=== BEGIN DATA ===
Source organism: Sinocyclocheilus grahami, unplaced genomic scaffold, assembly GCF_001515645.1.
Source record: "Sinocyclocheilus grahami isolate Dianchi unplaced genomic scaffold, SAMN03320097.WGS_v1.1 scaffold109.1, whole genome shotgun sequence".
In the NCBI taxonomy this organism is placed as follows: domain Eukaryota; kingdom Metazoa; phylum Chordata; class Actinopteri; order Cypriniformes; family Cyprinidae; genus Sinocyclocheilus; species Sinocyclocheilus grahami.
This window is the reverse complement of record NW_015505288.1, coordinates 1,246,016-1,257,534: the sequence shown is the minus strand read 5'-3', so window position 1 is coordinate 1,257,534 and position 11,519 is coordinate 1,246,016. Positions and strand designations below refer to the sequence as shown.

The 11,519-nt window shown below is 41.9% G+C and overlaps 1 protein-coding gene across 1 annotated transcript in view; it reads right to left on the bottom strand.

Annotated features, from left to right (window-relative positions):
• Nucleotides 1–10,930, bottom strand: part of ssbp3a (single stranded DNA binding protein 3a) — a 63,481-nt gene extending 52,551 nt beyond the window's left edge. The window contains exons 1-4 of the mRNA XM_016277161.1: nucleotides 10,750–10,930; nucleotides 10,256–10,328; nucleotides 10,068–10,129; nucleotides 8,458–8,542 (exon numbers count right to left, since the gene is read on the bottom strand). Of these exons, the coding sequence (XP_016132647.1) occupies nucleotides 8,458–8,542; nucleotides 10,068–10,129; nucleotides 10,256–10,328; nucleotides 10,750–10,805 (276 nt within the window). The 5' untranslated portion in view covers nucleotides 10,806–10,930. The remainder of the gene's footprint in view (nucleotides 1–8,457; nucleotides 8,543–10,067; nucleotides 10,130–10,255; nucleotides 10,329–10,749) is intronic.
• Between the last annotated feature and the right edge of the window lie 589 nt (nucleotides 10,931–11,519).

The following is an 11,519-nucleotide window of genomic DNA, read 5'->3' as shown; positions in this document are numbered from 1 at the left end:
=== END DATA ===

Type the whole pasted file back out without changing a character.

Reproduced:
Source organism: Sinocyclocheilus grahami, unplaced genomic scaffold, assembly GCF_001515645.1.
Source record: "Sinocyclocheilus grahami isolate Dianchi unplaced genomic scaffold, SAMN03320097.WGS_v1.1 scaffold109.1, whole genome shotgun sequence".
In the NCBI taxonomy this organism is placed as follows: domain Eukaryota; kingdom Metazoa; phylum Chordata; class Actinopteri; order Cypriniformes; family Cyprinidae; genus Sinocyclocheilus; species Sinocyclocheilus grahami.
This window is the reverse complement of record NW_015505288.1, coordinates 1,246,016-1,257,534: the sequence shown is the minus strand read 5'-3', so window position 1 is coordinate 1,257,534 and position 11,519 is coordinate 1,246,016. Positions and strand designations below refer to the sequence as shown.

The 11,519-nt window shown below is 41.9% G+C and overlaps 1 protein-coding gene across 1 annotated transcript in view; it reads right to left on the bottom strand.

Annotated features, from left to right (window-relative positions):
• Nucleotides 1–10,930, bottom strand: part of ssbp3a (single stranded DNA binding protein 3a) — a 63,481-nt gene extending 52,551 nt beyond the window's left edge. The window contains exons 1-4 of the mRNA XM_016277161.1: nucleotides 10,750–10,930; nucleotides 10,256–10,328; nucleotides 10,068–10,129; nucleotides 8,458–8,542 (exon numbers count right to left, since the gene is read on the bottom strand). Of these exons, the coding sequence (XP_016132647.1) occupies nucleotides 8,458–8,542; nucleotides 10,068–10,129; nucleotides 10,256–10,328; nucleotides 10,750–10,805 (276 nt within the window). The 5' untranslated portion in view covers nucleotides 10,806–10,930. The remainder of the gene's footprint in view (nucleotides 1–8,457; nucleotides 8,543–10,067; nucleotides 10,130–10,255; nucleotides 10,329–10,749) is intronic.
• Between the last annotated feature and the right edge of the window lie 589 nt (nucleotides 10,931–11,519).

The following is an 11,519-nucleotide window of genomic DNA, read 5'->3' as shown; positions in this document are numbered from 1 at the left end: